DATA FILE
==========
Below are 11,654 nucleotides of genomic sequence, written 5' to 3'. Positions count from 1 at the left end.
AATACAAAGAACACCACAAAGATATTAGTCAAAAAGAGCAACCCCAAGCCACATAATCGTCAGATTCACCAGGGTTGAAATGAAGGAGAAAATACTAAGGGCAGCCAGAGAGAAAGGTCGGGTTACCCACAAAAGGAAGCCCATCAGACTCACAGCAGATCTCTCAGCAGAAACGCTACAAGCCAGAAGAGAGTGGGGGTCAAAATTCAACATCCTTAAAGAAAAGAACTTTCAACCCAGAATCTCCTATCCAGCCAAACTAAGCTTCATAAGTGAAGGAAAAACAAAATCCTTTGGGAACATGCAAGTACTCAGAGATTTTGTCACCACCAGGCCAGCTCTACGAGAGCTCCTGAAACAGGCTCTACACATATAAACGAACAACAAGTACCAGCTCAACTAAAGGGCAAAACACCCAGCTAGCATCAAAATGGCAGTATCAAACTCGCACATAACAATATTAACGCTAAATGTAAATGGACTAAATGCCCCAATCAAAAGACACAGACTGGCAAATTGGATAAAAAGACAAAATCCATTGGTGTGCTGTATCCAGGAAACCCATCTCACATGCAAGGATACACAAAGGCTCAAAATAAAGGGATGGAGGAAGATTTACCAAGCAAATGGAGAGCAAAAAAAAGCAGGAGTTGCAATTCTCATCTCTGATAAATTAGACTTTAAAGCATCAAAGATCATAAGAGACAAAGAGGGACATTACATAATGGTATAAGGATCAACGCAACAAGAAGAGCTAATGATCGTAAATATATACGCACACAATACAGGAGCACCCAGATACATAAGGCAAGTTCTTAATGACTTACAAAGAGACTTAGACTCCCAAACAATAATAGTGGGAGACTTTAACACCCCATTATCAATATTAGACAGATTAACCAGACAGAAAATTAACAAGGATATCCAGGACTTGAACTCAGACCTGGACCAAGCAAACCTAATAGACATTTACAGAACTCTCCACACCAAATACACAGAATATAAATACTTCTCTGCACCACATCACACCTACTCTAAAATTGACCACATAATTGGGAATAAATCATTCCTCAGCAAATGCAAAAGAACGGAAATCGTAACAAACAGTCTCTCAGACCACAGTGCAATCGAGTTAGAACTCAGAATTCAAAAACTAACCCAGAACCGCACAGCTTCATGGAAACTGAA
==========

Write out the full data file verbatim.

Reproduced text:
Below are 11,654 nucleotides of genomic sequence, written 5' to 3'. Positions count from 1 at the left end.
AATACAAAGAACACCACAAAGATATTAGTCAAAAAGAGCAACCCCAAGCCACATAATCGTCAGATTCACCAGGGTTGAAATGAAGGAGAAAATACTAAGGGCAGCCAGAGAGAAAGGTCGGGTTACCCACAAAAGGAAGCCCATCAGACTCACAGCAGATCTCTCAGCAGAAACGCTACAAGCCAGAAGAGAGTGGGGGTCAAAATTCAACATCCTTAAAGAAAAGAACTTTCAACCCAGAATCTCCTATCCAGCCAAACTAAGCTTCATAAGTGAAGGAAAAACAAAATCCTTTGGGAACATGCAAGTACTCAGAGATTTTGTCACCACCAGGCCAGCTCTACGAGAGCTCCTGAAACAGGCTCTACACATATAAACGAACAACAAGTACCAGCTCAACTAAAGGGCAAAACACCCAGCTAGCATCAAAATGGCAGTATCAAACTCGCACATAACAATATTAACGCTAAATGTAAATGGACTAAATGCCCCAATCAAAAGACACAGACTGGCAAATTGGATAAAAAGACAAAATCCATTGGTGTGCTGTATCCAGGAAACCCATCTCACATGCAAGGATACACAAAGGCTCAAAATAAAGGGATGGAGGAAGATTTACCAAGCAAATGGAGAGCAAAAAAAAGCAGGAGTTGCAATTCTCATCTCTGATAAATTAGACTTTAAAGCATCAAAGATCATAAGAGACAAAGAGGGACATTACATAATGGTATAAGGATCAACGCAACAAGAAGAGCTAATGATCGTAAATATATACGCACACAATACAGGAGCACCCAGATACATAAGGCAAGTTCTTAATGACTTACAAAGAGACTTAGACTCCCAAACAATAATAGTGGGAGACTTTAACACCCCATTATCAATATTAGACAGATTAACCAGACAGAAAATTAACAAGGATATCCAGGACTTGAACTCAGACCTGGACCAAGCAAACCTAATAGACATTTACAGAACTCTCCACACCAAATACACAGAATATAAATACTTCTCTGCACCACATCACACCTACTCTAAAATTGACCACATAATTGGGAATAAATCATTCCTCAGCAAATGCAAAAGAACGGAAATCGTAACAAACAGTCTCTCAGACCACAGTGCAATCGAGTTAGAACTCAGAATTCAAAAACTAACCCAGAACCGCACAGCTTCATGGAAACTGAA